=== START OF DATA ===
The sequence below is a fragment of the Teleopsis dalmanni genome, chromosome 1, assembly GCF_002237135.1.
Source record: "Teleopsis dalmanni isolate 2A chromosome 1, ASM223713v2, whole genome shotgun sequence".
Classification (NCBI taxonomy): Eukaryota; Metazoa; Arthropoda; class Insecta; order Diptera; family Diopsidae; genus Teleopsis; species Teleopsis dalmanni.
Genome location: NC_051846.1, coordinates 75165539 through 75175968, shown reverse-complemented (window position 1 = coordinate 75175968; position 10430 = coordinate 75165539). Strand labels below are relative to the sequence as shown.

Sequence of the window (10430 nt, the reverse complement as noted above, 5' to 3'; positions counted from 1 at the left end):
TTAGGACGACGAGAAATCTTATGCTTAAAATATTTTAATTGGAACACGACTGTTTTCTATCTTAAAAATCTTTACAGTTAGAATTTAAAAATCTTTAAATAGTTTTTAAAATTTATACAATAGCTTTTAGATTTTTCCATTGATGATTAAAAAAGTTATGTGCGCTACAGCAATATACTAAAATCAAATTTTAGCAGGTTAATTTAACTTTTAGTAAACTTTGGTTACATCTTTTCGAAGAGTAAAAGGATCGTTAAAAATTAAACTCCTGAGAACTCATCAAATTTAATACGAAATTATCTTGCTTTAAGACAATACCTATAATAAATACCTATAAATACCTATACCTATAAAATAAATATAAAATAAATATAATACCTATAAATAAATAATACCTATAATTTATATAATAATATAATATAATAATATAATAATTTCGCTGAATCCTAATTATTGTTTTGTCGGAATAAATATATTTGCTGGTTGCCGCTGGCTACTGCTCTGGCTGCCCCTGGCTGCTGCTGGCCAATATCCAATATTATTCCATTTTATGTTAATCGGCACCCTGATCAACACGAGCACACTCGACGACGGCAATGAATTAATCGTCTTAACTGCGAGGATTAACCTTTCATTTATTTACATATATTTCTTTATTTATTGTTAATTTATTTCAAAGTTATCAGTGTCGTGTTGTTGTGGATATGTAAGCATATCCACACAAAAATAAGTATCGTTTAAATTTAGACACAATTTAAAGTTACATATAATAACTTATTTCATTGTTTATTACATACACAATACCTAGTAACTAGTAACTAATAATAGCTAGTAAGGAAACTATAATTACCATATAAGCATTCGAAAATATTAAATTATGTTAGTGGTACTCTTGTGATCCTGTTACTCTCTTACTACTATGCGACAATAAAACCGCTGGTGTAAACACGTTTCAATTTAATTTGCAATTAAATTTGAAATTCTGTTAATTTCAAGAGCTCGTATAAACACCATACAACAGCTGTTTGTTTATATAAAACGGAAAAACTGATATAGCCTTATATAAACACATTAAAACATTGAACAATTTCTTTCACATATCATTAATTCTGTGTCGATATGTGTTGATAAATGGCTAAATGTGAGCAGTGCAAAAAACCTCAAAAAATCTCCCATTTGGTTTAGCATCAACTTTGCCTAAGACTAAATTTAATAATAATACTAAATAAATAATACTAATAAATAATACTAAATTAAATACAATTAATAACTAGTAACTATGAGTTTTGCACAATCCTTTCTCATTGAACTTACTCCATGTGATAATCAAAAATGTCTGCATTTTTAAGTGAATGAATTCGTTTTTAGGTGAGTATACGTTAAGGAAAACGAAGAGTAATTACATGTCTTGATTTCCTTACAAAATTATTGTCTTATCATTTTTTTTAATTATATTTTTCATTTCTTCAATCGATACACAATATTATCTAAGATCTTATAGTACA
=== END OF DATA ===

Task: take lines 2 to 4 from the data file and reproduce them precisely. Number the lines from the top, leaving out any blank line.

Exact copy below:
Source record: "Teleopsis dalmanni isolate 2A chromosome 1, ASM223713v2, whole genome shotgun sequence".
Classification (NCBI taxonomy): Eukaryota; Metazoa; Arthropoda; class Insecta; order Diptera; family Diopsidae; genus Teleopsis; species Teleopsis dalmanni.
Genome location: NC_051846.1, coordinates 75165539 through 75175968, shown reverse-complemented (window position 1 = coordinate 75175968; position 10430 = coordinate 75165539). Strand labels below are relative to the sequence as shown.